A book about Brad Bird's journey from an apprentice to director of different animations.

Brad Bird

By Katrina Pugeda


1957 -

     I chose to write about Brad Bird because he was the director of Ratatouille and The Incredibles, two of my favorite films as a child.


     He can be considered a pioneer in animation because he created his own type of "superhero genre" when he created The Incredibles. His movie became Pixar's first film in which all the characters are human. 

The testing of Violet's hair, the way hair would physically move in real life. 

     Phillip Bradley "Brad" Bird was born in Kalispell, Montana on September 24, 1957. He decided to pursue his dream of being an animator as a young teenager at age 14. Starting off as an apprentice under Disney's wings; he worked with Ward Kimball, the creator of Cinderella, and Milt Kahl, the creator of Bambi


      Soon enough, he found himself directing his own animations, his first film being “The Iron Giant" in 1999. Through the critics of “The Iron Giant,” Bird was brought to the attention of Pixar Studios. (Pixar was created 13 years earlier, meaning that it was not as popular around this time).

    (Fact: Brad first had the idea of “The Iron Giant” in 1993, but was unable to bring the idea to light until he joined Pixar in March of 2000).

Background and The Start

      Eventually, he felt a yearning to try something new. After a few years of making just animated films, Bird decided to direct a live action film. What was that film? It was "Mission: Impossible—Ghost Protocol," starring Tom Cruise and Jeremy Renner. While casting the actors for their parts, Bird had realized that each actor had their own, individual aura that would pop the moment they were in front of the camera. “I’d bring them into test, and they’d just go ‘bam!’ when you put them on film.”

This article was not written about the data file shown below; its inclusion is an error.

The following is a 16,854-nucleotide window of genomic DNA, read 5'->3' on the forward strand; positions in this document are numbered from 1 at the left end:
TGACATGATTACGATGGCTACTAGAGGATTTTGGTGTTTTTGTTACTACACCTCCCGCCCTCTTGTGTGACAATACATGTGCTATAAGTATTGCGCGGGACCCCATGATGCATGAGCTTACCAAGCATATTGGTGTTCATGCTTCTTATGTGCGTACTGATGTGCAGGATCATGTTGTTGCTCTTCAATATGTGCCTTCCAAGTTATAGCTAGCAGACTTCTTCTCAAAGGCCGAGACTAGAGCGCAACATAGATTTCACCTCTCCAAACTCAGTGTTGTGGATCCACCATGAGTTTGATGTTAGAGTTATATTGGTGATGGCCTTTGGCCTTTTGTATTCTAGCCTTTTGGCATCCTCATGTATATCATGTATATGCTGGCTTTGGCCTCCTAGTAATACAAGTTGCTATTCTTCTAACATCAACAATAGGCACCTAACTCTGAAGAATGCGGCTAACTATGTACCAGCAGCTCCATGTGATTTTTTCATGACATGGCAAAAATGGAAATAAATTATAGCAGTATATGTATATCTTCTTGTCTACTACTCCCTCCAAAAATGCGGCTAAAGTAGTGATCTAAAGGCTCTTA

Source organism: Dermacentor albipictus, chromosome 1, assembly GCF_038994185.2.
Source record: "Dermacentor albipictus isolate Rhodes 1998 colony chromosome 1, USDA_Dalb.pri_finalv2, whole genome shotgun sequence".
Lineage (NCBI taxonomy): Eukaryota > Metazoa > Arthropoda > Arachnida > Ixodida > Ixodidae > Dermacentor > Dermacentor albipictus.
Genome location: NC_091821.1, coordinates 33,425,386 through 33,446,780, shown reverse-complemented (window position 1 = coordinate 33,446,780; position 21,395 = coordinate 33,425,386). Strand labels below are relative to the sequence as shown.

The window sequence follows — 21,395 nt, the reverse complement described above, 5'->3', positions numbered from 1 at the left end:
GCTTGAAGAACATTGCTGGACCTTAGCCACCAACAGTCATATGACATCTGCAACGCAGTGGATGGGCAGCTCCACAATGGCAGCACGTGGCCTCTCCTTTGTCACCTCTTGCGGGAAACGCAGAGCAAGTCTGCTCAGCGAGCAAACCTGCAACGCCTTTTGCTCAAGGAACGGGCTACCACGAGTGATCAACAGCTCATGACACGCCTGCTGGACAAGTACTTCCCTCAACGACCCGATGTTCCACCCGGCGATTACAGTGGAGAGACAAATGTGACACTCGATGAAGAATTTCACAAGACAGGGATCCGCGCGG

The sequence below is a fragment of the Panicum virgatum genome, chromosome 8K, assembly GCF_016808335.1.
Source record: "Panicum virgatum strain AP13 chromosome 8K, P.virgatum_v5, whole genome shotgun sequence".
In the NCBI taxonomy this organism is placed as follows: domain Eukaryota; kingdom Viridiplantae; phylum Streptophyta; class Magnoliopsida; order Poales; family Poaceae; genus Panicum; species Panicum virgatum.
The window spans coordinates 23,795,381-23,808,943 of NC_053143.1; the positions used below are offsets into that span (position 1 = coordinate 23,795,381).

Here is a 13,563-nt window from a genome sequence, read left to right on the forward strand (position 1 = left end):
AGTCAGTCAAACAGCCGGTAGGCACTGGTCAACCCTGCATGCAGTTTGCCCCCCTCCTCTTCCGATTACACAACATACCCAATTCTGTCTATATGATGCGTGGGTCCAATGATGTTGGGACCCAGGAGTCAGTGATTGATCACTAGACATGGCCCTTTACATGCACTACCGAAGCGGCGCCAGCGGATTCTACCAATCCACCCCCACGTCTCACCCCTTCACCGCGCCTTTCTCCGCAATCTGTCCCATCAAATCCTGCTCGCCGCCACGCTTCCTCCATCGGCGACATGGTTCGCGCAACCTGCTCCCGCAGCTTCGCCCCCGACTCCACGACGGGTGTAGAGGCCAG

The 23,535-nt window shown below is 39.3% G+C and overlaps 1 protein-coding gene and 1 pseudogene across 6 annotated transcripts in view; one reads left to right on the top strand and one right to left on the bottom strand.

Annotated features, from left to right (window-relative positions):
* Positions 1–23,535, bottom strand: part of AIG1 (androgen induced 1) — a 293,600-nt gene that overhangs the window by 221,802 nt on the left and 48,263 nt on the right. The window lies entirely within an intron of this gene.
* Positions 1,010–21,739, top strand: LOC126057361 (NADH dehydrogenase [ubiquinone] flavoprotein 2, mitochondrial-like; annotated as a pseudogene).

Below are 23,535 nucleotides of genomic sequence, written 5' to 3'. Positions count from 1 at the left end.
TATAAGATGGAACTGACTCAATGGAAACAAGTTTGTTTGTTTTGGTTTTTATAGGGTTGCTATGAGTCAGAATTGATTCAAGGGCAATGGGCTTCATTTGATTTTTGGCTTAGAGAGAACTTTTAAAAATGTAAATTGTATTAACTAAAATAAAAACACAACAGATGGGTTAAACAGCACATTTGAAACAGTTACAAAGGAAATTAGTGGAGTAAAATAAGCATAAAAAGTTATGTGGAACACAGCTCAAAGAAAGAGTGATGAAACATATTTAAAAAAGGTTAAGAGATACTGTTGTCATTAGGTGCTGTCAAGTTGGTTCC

Live-Action Film

     Pixar had asked Brad to help complete the production of Ratatouille after they had spent 5 years working on the animation. The past years had been spent creating the rats as they walked on two legs. “We have to get them so that they walk on all fours. And Remy, the protagonist rat, has to be able to walk not only on all fours but up on two legs.” If the articulation (the way characters move), of the main protagonist could walk on both two and four legs while the other rats cannot, that is what will separate him from the other characters.


     In an interview, Brad talks about one of the most important steps of animation through the eyes of a director. Due to his personal experiences, he realized that one of the most important foundations when creating a film is the amount of morale you and your crew hold. If you have low morale, or low enthusiasm, every $1 you spend is 25 cents of value. If your enthusiasm is high, every $1 you make becomes about $3 of value. This is extremely easy for companies to overlook.


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